Every company has their own way of running client meetings – especially the first, crucial meeting with a new client. For any relatively early stage start-up, your first customers help define you. For tech start-ups, whose technology may change a little over the first few years of inception while figuring out product-market fit, your first customers aren’t just ones that help define your offering, they also help you understand where you can improve and what needs changing. Being a tech start-up and an open source project puts us in the privileged position of having had prior interactions with many people who later end up becoming valued partners and customers. Some of our customers have been with us since the very beginning, supporting us and giving us feedback on how and where we could improve in order to provide a product and service of real value.
At TerminusDB, we like to really get ‘stuck in’ – as we say – building with and supporting the customer. This involves not just creating a good rapport, but also understanding the use case, and how and where TerminusDB or TerminusX are going to help and fit into the picture.
Introductions and GCIQ
The philosophy behind our client meetings is similar to that of our internal discovery sessions – you can read more about those here. Someone from our team would first have an initial interaction with the customer to figure out the main goal of the project – this would usually be our co-founders along with one or two other members from the technical team. We then schedule a longer (usually 3 hour) session with the customer and their team.
We begin this session with a quick introduction – which, in typical TerminusDB fashion, involves answering a candy question – followed by a GCIQ activity. For those unfamiliar with the concept, GCIQ stands for Goals, Concerns, Ideas, Questions. We like to set these out clearly before starting a project so we know that we’re all aligned and on the same page.
Job To Be Done and How Might We
We might, in some instances – especially if it’s a very new project – approach it from a JTBD (Job To Be Done) perspective. There are numerous resources and reading materials available on the value of approaching strategy and planning through the JTBD framework – here’s an excellent one to start off with. A good JTBD statement encapsulates the context and problem a user faces, and the underlying motive for a particular product or solution. A good JTBD statement also helps the producers or designers better empathize with the customer.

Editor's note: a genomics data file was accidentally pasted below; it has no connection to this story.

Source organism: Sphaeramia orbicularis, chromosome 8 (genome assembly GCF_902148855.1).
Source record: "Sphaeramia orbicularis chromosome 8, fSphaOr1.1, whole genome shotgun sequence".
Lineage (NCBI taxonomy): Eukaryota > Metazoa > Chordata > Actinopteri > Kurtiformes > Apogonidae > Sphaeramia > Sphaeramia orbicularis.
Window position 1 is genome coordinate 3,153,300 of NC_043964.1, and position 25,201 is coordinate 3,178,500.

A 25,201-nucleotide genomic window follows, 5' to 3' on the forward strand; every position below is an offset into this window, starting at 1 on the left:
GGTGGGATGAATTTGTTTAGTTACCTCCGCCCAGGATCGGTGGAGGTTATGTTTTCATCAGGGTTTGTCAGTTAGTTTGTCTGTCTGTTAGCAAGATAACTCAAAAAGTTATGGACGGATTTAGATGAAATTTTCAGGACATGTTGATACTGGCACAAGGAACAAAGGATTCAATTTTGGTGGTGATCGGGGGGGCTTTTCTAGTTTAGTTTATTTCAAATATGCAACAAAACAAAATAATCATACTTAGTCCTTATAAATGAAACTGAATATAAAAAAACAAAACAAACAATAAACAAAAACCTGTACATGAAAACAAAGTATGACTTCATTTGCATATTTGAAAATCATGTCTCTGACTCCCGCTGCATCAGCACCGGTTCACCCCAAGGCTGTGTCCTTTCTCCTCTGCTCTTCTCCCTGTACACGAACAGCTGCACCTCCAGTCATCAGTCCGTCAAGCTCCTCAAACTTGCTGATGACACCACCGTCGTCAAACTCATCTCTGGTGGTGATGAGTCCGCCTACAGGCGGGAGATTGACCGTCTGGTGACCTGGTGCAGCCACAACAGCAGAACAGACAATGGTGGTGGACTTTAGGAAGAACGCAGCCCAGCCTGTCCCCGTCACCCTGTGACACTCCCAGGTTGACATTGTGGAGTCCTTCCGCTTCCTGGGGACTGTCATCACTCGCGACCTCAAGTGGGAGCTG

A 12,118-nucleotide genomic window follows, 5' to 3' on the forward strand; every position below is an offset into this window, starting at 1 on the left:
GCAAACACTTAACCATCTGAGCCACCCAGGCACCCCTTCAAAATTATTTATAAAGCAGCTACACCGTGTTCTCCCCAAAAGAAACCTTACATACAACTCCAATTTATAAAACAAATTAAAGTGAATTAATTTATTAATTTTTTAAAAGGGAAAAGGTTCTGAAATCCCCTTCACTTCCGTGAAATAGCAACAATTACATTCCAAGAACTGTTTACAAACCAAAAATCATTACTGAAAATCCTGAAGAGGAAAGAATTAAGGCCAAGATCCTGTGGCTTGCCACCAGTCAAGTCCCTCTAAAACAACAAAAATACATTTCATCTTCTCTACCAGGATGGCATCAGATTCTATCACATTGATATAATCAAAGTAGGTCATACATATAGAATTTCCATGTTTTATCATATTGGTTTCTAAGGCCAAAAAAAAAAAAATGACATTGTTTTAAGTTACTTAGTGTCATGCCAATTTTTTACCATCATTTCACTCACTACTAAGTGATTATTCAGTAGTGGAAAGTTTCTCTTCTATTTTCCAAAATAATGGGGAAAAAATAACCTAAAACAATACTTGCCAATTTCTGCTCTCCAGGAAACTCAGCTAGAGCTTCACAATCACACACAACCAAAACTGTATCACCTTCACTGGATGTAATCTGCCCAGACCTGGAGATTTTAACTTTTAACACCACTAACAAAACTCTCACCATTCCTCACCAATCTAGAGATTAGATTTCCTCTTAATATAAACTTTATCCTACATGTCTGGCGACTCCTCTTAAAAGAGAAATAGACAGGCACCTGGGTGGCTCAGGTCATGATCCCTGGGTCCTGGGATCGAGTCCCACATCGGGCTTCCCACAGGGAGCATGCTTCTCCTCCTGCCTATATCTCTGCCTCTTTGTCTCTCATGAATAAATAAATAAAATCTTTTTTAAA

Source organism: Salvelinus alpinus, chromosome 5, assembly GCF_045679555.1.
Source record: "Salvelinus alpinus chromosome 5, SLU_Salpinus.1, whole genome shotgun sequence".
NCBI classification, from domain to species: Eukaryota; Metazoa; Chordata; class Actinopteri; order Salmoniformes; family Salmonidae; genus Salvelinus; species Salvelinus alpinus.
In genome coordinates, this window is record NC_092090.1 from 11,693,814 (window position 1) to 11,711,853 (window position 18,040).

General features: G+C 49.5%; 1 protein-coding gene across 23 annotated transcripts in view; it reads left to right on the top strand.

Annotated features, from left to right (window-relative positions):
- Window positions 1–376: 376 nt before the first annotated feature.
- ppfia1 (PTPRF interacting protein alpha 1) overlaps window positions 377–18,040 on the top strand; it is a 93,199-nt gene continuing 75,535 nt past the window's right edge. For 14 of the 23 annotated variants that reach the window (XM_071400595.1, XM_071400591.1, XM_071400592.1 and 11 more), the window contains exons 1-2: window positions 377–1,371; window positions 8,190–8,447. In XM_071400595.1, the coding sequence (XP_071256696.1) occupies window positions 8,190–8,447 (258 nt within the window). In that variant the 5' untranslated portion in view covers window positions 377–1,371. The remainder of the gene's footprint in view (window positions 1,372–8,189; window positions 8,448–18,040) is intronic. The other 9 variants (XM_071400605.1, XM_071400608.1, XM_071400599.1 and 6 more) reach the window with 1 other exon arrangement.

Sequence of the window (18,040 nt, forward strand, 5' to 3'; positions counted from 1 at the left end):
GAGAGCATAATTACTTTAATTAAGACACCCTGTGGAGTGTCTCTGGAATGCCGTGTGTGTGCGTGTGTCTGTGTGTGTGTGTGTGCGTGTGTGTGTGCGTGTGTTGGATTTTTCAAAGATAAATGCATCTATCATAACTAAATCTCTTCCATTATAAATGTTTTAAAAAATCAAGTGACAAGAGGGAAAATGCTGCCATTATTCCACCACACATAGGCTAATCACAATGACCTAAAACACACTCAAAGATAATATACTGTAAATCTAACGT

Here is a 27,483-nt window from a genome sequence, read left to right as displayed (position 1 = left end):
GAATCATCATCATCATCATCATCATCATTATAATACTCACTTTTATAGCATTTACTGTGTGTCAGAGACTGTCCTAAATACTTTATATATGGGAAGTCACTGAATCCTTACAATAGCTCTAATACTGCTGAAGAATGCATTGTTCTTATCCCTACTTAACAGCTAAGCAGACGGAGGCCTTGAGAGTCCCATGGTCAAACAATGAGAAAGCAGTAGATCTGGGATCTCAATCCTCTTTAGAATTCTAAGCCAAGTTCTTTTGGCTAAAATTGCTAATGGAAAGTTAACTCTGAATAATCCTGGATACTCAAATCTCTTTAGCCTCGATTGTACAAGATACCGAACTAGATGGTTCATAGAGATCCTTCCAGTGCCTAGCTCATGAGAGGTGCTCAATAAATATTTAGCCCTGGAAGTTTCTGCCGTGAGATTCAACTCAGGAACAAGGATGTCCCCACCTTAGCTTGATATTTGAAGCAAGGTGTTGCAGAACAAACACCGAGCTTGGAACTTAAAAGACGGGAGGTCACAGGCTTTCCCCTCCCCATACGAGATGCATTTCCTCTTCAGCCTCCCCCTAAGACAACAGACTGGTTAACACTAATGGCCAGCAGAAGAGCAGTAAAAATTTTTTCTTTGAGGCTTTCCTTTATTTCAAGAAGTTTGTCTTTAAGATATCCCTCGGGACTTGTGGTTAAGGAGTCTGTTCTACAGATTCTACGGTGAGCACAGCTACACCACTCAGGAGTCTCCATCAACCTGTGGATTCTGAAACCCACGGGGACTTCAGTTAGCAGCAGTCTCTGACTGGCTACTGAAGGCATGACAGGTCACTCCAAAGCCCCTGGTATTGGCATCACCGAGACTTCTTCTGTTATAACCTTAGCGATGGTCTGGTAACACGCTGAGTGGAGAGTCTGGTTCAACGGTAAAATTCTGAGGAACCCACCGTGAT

Here’s an example of the JTBD statement we came up with when we started building CAMS (more on that here if you’re interested in reading more about how we’re helping nations become climate and disaster resilient!).
From this point on, there are different directions you could take, but we’ve found it useful in both our internal planning as well as planning with some customers to use the JTBD statement as a starting point for framing How Might We questions (more on that here). HMW questions are a way to start thinking more deeply about your project and a way to frame ideation. We’ve found it most helpful to stick to framing 4 questions that we believe really relate to the core of what we’re building. We then brainstorm ideas about how we might approach those questions/problems. After this, we prioritize the ideas we came up with in terms of importance and feasibility. While no idea is bad, there are always some that are more crucial and time sensitive, and also more feasible to achieve in a short amount of time (like when you’d like to get to an MVP quickly). What this also does is give us a roadmap of sorts and clear goals to work towards.
Tech Stack and User Journey
With some customers, we also find it useful to have a short session where we can understand and map out the tech stack they are already working with, to understand the flow and figure out where best our solutions can fit in.
Being a tech company, one of the things we’re most concerned with and always trying to improve is people’s user journeys. This also holds true for when we work with customers and our product fits somewhere in their tech stack – we still need to be sure that whoever is using the end service has a simple and intuitive user journey. So with many customers, we have found it useful to map out user journeys. For all of our customer related – and even internal – planning meetings, we use Mural as a collaborative whiteboard. The user journey not only helps us identify clear goals we need to work towards, but also helps identify any roadblocks or obstacles we may encounter from a development perspective.
Build a Schema and Next Steps
Regardless of the planning activities we carry out during the session, we always reserve at least 1.5-2 hours for coding and engineering work. We get a tour of the kind of data our customers might be working with and get started on building a schema. During this part of the meeting, we also actively identify next steps and keep note of them – this could be the customer playing around with TerminusDB more and sending on questions, and it could also be fixing certain bugs on our end. After the session concludes, we set up a private support channel (this may vary depending on the type of contract we have with the customer) for the customer within our community server where they can ask any questions they might have. We also look at scheduling a follow-up hackathon session about 3 weeks after the first session.
So that’s usually how we run client meetings at TerminusDB – every client is different though and while we have certain tried and tested (the GCIQ rarely fails!) practices, we always bear in mind what the customer needs and tailor our approach based on their requirements and goals. As always, if you have any questions about how we do things at TerminusDB or are interested in knowing more feel free to come say hi in our community server!